The National Academy of Neuropsychology (2001) defined a clinical neuropsychologist as “a professional within the field of psychology with special expertise in the applied science of brain-behavior relationships,” and adequate training in the field includes broad exposure to the assessment, diagnosis, and treatment of patients across the lifespan.  Dr. Gordon focuses on the assessment and treatment of adults and older adults.

The American Psychological Association (Division 40, Clinical Neuropsychology, 2001) further defined a clinical neuropsychologist as a “licensed psychologist with expertise in how behavior and skills are related to brain structures and systems.”

Clinical Neuropsychologists evaluate brain function by using objective tests to measure memory and other cognitive abilities. These tests allow neuropsychologists to identify patterns of strengths and weaknesses as they pertain to diagnosis and treatments such as cognitive rehabilitation, behavior management, psychotherapy, or interdisciplinary care.

Why have I been referred for testing?

Neuropsychological evaluations help your doctors and other professionals understand how your brain is working in different areas as the concerns you and your doctor have may be due to any number of factors.  Testing is helpful in understanding your particular situation.

What is measured?

A typical neuropsychological evaluation will assess your abilities in terms of:

  • General intellectual functioning

  • Planning, problem-solving, and reasoning

  • Attention and concentration abilities

  • Learning and memory functioning

  • Language abilites

  • Perceptual and visual-spatial skills

  • Motor and sensory functioning

  • Emotional and personality functioning.


Dr. Gordon uses the initial interview and record review to determine which abilities need to be measured to meet the needs of each patient.  Therefore, not all patients receive the same battery of tests.

How are test scores used to understand my situation?

Dr. Gordon will use your test scores to identify your strengths and limitations by comparing your scores to people who are similar to you in important ways using data from large groups of people who are functioning normally. Test data can help to show if you have changed over time in certain abilities and what might be needed to support you in improving your abilities in these areas.

What will the results tell me?

Test results can be used to understand your situation in numerous ways such as:

  • Identifying mild memory or other cognitive problems that might go undetected or not identified until more pronounced.

  • Testing can also help identify if your concerns are due to normal aging, medical conditions, or neurological disorders.

  • Test results are helpful in differentiating among different illnesses to help guide treatment interventions and planning.

  • Or, results can establish a “baseline” so that change can be monitored at a later date.

What should I expect?

On the date of your initial evaluation, you will complete a series of forms regarding your personal background and treatment history.  You will then review this information in a formal interview with Dr. Gordon in effort to get a full understanding of your concerns.  You will be asked about your symptoms, medical history, medications, and other relevant factors.  Testing will then be ordered and completed either that day or at another date, depending on the complexity of the evaluation. Testing involves paper-and-pencil or computerized tests and answering questions.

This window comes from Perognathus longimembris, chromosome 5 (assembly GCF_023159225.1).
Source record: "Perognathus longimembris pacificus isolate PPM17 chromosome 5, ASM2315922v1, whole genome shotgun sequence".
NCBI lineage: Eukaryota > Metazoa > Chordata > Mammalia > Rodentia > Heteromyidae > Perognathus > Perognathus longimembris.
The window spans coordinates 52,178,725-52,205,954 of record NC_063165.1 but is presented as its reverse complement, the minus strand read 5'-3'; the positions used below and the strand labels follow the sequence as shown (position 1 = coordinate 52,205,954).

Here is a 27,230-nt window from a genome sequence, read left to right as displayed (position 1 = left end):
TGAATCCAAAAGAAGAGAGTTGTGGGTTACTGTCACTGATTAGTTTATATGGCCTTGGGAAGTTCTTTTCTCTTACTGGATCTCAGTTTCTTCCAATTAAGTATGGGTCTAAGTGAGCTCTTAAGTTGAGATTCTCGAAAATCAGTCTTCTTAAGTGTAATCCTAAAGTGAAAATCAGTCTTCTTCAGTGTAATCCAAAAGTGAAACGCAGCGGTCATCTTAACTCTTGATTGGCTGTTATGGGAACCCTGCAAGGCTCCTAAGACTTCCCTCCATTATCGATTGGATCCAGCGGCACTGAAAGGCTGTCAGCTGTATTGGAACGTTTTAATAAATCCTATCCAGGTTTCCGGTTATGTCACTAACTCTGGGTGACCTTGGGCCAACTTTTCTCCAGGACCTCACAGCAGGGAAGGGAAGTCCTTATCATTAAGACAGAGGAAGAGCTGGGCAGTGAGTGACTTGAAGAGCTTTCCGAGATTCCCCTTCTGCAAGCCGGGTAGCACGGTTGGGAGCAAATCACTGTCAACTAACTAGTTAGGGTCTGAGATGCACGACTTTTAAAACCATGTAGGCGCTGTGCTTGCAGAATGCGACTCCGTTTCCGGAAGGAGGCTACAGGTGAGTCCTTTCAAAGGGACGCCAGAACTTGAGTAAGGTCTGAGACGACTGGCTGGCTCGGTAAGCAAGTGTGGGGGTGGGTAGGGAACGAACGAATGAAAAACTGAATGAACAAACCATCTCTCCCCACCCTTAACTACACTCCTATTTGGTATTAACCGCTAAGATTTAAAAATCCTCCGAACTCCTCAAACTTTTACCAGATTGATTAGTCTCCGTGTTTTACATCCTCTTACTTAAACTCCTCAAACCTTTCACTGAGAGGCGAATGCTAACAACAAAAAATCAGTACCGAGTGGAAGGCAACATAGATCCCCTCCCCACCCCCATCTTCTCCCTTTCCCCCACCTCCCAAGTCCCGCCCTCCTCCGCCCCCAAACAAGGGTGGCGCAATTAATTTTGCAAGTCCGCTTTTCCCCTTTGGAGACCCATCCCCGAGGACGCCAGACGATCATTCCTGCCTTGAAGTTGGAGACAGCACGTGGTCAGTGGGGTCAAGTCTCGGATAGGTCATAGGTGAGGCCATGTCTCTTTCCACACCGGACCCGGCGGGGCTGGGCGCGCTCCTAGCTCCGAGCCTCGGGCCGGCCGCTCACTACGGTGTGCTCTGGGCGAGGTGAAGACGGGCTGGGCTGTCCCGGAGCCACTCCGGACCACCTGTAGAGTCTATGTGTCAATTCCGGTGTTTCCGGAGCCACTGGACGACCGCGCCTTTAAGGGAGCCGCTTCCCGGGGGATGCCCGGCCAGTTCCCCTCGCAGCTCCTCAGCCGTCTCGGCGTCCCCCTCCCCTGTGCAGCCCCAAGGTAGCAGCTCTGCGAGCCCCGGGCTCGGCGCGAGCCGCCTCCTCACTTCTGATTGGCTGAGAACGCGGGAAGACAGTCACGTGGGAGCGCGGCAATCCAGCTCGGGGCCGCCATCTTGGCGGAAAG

The length of the evaluation depends on the problem being assessed. In general, several hours are needed to assess the many skills involved in processing information, and complex questions may require a full day (5-7 hours) of testing.  Many patients comment that some of the tests are easy, while others are challenging.  The most important thing you can do is try your best on everything that is asked of you.

Also, please remember to bring your eye glasses and/or hearing aids to all appointments, even if you feel you do not need them.  On the day before the evaluation, try to rest and relax.  Many patients enjoy testing and find it interesting, but it is important to be fully rested and ready for the tasks.

After testing is completed, Dr. Gordon will need time to score and interpret all of the data and then to write the formal report.  The report will then be submitted to your referring provider and you will be scheduled for a follow-up feedback session to discuss the findings and treatment recommendations.

Note:  Legal and disability-related evaluations are not the same as medical-related evaluations and may involve a different fee and testing structure as well as feedback process.  Please have your attorney and/or case manager contact the office with questions regarding cases involving litigation.

This information was adapted from:

Clinical Neuropsychology: A Guide for Patients and Their Families.

An educational pamphlet brought to you by the Public Interest Advisory Committee, Division 40 (Clinical Neuropsychology), American Psychological Association © 2001 Division 40, APA.